Once upon a time, I was fascinated with Willow Pattern china. It was the first crockery I chose when setting up house with my ex-husband. I loved the blue and white design. I once even fancied that my life purpose was to be a bridge between cultures, just like the bridge on the Willow Pattern design. But more than anything, I loved the East meets West romance that it hinted at, which I felt (hoped), reflected my own Taiwanese/Australian marriage.
But, alas, the wedding broke. I kept the plates and kept eating off them for over five years. He bought a new set of Willow Pattern bowls and plates (strange but true), and his new Taiwanese wife serves her Asian food on them.
One day I suddenly realised I was no longer the same woman I was before. I had wondered for a long time what parts of my Taiwanese/Australian identity would I keep. Eventually, I had given up my Asian surname. I haven’t been back to Taiwan in over three years. I only occasionally speak Mandarin. And I no longer work on Chinese issues. Suddenly, I realised it was time for those plates to go.
I bought two sets of simple black and white check from Big W during the Boxing Day sales: inexpensive and tasteful. But what to do with my old plates?
Truth be told, I wasn’t sure if anyone would want them. Were they too old fashioned? I put them up on my Buy Nothing Project site, and I was soooo surprised to find I had eight people who really wanted them. I decided to randomly choose a young Taiwanese lady.
She came around yesterday with her partner. They were so lovely, and she really liked the plates. I explained a bit about the story, and how it wasn’t really a true Chinese fable – more likely the romanticised story of a poor poet on the river and the beautiful, wealthy woman locked away by her father in the tower was created in England to sell plates. But I could see she still liked them, and I was so pleased to have closed that final chapter on my past.
In the morning, we went to church. With the smoke haze, we hadn’t been there since early December. The bushfires were a strong theme. Our Minister was away at Cobargo and other towns, where she has been working with people traumatised by what they went through. There are so many stories about what people experienced, and I feel that it is going to require a long term commitment to rebuilding and rehealing.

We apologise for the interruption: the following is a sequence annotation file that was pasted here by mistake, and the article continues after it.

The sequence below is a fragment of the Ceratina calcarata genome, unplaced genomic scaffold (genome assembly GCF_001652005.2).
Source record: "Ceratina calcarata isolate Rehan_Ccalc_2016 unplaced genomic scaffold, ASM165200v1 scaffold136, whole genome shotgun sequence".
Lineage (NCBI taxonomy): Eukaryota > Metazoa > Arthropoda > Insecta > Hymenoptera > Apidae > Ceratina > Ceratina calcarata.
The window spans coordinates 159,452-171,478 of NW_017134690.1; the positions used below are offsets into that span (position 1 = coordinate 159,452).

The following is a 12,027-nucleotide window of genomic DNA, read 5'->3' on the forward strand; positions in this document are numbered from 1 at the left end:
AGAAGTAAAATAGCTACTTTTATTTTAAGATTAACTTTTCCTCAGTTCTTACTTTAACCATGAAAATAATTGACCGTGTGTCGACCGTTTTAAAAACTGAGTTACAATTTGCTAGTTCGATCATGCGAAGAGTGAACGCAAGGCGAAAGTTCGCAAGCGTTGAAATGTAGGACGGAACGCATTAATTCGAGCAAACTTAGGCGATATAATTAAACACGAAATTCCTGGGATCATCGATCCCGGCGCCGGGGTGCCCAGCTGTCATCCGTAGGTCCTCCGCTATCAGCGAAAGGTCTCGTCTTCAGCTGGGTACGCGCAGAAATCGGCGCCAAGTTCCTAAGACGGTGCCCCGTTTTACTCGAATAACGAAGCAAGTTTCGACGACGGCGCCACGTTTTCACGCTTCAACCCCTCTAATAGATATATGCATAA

Somehow, I like to think that the fires are over even though I know logically they aren’t. The smoke haze rolled in while we were in church. It caught us all by surprise.
I asked my boys to pose outside our church so that I could show what the smoke haze was like (note: I don’t think it was hazardous). They were in a cheeky mood, so they decided to put on a show. The church is day-old bread that my church gives away. I will make this into breadcrumbs. Note: Usually there is grass outside the church. Green! I almost forget what that colour looks like in nature.
In the evening, I met up with a group of lovely creative ladies sans kids. It was a bit random as I was invited by someone who I had never met before, who was holding an event at her place. We have friends and connections in common, so it wasn’t totally strange. I find I like to be open to the opportunities that unfold before me, and let’s just say it was a fabulous, amazing night. I feel blessed that I am meeting the right people at the right time on this crazy new voyage of possibilities.
I took with me a German plum tart, which I was trialling for an Australia’s Best Recipe contribution (recipe to follow in a few weeks’ time).
Have you ever given up ‘stuff’ that you loved that no longer serves a purpose? Do you believe that ‘things’ have energy? Do you, like me, get rid of stuff that no longer serves you after the end of a relationship?